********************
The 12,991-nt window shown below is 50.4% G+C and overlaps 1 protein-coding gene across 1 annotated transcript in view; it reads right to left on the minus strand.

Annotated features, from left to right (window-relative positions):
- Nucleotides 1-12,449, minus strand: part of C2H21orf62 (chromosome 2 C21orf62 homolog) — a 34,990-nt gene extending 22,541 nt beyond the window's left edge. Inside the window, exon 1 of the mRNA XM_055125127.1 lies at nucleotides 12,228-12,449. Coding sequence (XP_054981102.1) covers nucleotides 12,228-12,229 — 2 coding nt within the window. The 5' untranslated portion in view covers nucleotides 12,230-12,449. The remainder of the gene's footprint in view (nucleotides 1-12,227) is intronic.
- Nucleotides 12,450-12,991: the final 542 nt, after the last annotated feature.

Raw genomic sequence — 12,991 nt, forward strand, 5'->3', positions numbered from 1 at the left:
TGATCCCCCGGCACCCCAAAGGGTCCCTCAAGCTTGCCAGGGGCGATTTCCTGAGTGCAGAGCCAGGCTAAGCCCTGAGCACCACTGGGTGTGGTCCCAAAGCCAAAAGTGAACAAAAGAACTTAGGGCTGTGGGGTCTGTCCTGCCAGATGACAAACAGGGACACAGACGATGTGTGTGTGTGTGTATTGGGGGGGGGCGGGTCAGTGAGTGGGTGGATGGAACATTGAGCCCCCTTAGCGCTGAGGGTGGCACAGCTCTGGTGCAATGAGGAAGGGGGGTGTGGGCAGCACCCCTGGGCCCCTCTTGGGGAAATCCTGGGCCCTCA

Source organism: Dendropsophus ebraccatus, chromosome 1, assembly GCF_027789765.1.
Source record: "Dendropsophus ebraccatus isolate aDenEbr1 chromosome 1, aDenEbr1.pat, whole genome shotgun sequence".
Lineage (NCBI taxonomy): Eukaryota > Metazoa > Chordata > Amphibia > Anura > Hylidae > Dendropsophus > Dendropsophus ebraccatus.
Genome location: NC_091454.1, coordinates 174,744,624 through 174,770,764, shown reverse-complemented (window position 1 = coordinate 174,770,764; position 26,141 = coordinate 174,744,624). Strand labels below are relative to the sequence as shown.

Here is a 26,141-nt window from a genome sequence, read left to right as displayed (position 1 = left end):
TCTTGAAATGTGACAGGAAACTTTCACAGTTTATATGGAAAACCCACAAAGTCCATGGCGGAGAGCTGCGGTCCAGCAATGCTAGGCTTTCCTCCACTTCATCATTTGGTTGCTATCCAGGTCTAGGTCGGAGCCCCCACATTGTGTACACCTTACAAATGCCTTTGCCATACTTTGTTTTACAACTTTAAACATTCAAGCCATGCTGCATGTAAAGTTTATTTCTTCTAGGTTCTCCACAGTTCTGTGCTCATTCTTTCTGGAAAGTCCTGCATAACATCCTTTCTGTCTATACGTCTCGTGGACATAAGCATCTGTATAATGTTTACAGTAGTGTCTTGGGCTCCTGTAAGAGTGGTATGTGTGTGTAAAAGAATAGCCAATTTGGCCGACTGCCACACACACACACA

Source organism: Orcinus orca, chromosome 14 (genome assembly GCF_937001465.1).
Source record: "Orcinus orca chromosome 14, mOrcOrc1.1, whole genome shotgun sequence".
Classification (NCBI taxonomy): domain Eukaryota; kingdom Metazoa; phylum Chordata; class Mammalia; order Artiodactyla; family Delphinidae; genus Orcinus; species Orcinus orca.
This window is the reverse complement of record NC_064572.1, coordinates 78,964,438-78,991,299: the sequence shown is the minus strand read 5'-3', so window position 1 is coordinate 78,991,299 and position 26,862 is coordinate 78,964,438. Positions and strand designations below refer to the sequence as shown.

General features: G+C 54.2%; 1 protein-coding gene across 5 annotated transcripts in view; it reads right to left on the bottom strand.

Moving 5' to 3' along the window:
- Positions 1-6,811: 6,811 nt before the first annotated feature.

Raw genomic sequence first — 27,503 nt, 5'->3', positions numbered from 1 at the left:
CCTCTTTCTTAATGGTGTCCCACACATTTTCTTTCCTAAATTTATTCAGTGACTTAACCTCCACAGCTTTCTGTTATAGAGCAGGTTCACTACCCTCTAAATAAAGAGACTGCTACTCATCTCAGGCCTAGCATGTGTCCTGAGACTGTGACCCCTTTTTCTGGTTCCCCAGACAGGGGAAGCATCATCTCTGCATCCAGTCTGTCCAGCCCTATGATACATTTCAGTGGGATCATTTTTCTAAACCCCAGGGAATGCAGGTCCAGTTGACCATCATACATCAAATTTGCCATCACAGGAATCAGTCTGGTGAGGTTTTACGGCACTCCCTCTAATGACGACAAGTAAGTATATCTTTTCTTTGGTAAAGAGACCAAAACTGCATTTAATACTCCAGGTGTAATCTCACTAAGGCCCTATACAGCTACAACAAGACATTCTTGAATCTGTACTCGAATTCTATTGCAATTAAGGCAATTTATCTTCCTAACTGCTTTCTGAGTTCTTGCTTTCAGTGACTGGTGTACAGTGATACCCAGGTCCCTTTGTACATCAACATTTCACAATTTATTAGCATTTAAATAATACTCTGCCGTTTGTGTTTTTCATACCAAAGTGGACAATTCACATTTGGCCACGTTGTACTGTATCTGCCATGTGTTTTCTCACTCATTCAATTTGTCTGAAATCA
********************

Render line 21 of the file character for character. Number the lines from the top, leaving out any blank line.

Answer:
CCTCTTTCTTAATGGTGTCCCACACATTTTCTTTCCTAAATTTATTCAGTGACTTAACCTCCACAGCTTTCTGTTATAGAGCAGGTTCACTACCCTCTAAATAAAGAGACTGCTACTCATCTCAGGCCTAGCATGTGTCCTGAGACTGTGACCCCTTTTTCTGGTTCCCCAGACAGGGGAAGCATCATCTCTGCATCCAGTCTGTCCAGCCCTATGATACATTTCAGTGGGATCATTTTTCTAAACCCCAGGGAATGCAGGTCCAGTTGACCATCATACATCAAATTTGCCATCACAGGAATCAGTCTGGTGAGGTTTTACGGCACTCCCTCTAATGACGACAAGTAAGTATATCTTTTCTTTGGTAAAGAGACCAAAACTGCATTTAATACTCCAGGTGTAATCTCACTAAGGCCCTATACAGCTACAACAAGACATTCTTGAATCTGTACTCGAATTCTATTGCAATTAAGGCAATTTATCTTCCTAACTGCTTTCTGAGTTCTTGCTTTCAGTGACTGGTGTACAGTGATACCCAGGTCCCTTTGTACATCAACATTTCACAATTTATTAGCATTTAAATAATACTCTGCCGTTTGTGTTTTTCATACCAAAGTGGACAATTCACATTTGGCCACGTTGTACTGTATCTGCCATGTGTTTTCTCACTCATTCAATTTGTCTGAAATCA